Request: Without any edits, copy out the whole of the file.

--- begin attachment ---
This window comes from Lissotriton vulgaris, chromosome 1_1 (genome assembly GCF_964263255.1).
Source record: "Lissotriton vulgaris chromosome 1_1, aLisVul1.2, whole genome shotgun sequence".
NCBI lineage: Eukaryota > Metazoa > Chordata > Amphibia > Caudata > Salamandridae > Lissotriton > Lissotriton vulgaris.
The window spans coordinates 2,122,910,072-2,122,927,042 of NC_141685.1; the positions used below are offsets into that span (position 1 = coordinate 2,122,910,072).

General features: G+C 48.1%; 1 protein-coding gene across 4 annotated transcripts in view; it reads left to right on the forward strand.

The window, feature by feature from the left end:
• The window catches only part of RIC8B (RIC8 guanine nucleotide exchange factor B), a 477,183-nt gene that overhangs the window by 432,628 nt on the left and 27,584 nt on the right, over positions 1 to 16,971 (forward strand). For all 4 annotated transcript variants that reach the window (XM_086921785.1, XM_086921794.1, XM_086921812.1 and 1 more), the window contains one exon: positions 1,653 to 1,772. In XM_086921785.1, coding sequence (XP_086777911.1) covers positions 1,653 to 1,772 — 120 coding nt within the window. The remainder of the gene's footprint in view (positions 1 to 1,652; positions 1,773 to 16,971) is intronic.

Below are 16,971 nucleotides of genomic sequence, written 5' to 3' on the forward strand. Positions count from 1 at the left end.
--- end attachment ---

This window comes from Lissotriton vulgaris, chromosome 1_1 (genome assembly GCF_964263255.1).
Source record: "Lissotriton vulgaris chromosome 1_1, aLisVul1.2, whole genome shotgun sequence".
NCBI lineage: Eukaryota > Metazoa > Chordata > Amphibia > Caudata > Salamandridae > Lissotriton > Lissotriton vulgaris.
The window spans coordinates 2,122,910,072-2,122,927,042 of NC_141685.1; the positions used below are offsets into that span (position 1 = coordinate 2,122,910,072).

General features: G+C 48.1%; 1 protein-coding gene across 4 annotated transcripts in view; it reads left to right on the forward strand.

The window, feature by feature from the left end:
• The window catches only part of RIC8B (RIC8 guanine nucleotide exchange factor B), a 477,183-nt gene that overhangs the window by 432,628 nt on the left and 27,584 nt on the right, over positions 1 to 16,971 (forward strand). For all 4 annotated transcript variants that reach the window (XM_086921785.1, XM_086921794.1, XM_086921812.1 and 1 more), the window contains one exon: positions 1,653 to 1,772. In XM_086921785.1, coding sequence (XP_086777911.1) covers positions 1,653 to 1,772 — 120 coding nt within the window. The remainder of the gene's footprint in view (positions 1 to 1,652; positions 1,773 to 16,971) is intronic.

Below are 16,971 nucleotides of genomic sequence, written 5' to 3' on the forward strand. Positions count from 1 at the left end.